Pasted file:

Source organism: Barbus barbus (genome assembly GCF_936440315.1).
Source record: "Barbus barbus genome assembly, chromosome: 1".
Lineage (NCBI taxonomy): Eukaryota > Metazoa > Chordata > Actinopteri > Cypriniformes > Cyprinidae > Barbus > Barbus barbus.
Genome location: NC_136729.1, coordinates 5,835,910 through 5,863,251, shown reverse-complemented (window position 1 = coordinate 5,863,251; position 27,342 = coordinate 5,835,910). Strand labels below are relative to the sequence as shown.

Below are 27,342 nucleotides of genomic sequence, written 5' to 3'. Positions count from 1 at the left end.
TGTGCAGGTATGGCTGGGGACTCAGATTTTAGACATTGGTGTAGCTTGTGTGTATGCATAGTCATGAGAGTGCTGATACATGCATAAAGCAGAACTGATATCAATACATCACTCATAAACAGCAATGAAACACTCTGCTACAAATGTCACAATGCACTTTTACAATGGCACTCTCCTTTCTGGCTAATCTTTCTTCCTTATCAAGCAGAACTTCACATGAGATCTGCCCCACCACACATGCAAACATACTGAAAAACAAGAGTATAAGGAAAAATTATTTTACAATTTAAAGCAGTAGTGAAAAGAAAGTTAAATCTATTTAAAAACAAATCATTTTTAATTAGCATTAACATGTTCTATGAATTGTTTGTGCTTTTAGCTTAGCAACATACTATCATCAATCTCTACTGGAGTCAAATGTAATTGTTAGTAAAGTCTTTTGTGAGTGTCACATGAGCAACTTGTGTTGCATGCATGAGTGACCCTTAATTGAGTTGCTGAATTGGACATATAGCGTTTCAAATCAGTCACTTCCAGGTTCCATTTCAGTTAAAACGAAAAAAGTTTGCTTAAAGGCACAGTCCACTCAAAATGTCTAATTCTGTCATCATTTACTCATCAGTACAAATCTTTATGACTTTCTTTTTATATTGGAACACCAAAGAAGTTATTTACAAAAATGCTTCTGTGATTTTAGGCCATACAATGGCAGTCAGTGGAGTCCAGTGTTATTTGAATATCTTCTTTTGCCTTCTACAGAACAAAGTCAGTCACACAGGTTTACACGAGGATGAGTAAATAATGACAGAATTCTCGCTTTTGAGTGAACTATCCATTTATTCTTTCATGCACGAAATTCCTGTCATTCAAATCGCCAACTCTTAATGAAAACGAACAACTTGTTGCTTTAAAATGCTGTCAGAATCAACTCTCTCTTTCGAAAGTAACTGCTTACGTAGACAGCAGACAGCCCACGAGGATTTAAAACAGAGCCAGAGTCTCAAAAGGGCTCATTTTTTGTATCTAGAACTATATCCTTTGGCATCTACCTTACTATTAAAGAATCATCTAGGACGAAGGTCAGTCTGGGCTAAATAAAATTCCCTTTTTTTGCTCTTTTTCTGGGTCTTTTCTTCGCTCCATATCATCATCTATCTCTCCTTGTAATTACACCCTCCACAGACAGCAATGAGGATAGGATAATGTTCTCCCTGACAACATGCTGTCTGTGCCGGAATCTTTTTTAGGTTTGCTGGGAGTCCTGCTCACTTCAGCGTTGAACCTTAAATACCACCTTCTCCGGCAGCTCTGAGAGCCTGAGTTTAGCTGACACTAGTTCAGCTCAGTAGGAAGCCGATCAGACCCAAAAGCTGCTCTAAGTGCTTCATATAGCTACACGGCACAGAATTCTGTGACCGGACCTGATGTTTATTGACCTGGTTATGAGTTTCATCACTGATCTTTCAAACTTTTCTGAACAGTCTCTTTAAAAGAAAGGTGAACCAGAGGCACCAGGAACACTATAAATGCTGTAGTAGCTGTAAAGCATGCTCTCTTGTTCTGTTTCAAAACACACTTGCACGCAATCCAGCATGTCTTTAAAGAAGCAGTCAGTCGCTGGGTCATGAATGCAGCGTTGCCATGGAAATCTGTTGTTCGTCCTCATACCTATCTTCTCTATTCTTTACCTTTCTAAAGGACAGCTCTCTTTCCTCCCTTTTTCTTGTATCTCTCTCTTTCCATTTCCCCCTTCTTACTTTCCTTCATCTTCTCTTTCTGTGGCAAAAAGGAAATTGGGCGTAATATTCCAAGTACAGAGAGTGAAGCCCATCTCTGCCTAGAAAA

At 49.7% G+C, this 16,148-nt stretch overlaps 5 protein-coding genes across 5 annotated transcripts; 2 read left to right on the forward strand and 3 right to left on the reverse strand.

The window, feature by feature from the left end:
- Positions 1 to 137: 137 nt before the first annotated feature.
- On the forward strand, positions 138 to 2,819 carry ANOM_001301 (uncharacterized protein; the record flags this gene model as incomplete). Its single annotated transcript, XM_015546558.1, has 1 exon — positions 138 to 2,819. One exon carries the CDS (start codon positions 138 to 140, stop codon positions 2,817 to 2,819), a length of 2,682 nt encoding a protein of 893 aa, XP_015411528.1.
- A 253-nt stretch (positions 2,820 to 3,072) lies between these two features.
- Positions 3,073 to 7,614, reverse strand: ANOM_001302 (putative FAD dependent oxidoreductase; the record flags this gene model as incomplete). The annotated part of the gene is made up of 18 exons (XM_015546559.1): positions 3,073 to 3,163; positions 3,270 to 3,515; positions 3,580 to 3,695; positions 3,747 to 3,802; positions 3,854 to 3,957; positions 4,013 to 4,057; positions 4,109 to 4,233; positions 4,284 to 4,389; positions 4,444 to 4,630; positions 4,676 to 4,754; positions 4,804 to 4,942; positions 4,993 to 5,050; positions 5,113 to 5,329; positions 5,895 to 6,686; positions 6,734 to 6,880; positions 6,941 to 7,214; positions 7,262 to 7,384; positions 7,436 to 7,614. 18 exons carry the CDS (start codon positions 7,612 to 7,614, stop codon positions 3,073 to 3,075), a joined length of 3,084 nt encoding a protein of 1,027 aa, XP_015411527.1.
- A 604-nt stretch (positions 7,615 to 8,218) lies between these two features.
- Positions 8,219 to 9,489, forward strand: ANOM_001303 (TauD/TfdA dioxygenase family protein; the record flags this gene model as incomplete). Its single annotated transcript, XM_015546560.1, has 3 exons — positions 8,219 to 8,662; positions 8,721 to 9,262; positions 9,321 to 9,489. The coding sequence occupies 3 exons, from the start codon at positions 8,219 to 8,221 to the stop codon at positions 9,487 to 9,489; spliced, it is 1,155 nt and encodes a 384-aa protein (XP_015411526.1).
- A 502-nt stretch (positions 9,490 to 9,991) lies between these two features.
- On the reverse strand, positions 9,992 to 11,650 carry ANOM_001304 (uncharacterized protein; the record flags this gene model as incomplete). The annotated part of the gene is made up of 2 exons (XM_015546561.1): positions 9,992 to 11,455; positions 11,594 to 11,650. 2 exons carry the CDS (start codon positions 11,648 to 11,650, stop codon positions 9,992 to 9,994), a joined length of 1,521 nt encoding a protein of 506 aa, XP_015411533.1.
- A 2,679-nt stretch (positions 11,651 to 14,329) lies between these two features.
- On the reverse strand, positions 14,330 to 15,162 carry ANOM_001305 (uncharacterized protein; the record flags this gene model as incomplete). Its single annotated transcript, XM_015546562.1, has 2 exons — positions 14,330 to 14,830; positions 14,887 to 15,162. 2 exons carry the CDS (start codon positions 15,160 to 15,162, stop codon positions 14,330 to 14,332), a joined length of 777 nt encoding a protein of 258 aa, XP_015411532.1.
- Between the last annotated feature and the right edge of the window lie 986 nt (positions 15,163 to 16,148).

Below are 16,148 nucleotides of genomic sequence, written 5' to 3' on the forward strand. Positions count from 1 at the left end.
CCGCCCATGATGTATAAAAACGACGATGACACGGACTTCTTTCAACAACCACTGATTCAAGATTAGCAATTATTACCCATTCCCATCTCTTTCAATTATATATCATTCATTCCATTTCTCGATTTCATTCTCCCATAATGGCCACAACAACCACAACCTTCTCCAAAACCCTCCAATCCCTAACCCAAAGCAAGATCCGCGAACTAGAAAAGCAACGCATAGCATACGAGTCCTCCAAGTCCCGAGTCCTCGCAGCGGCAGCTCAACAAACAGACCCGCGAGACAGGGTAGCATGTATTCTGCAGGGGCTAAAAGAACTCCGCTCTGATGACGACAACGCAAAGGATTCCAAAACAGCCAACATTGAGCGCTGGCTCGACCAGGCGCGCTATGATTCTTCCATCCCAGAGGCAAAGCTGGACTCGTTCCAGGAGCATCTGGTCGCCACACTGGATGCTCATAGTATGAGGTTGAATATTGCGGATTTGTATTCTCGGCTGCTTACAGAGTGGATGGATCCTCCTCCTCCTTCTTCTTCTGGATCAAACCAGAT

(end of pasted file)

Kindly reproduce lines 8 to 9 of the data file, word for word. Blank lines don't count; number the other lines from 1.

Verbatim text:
The window, feature by feature from the left end:
- Positions 1 to 137: 137 nt before the first annotated feature.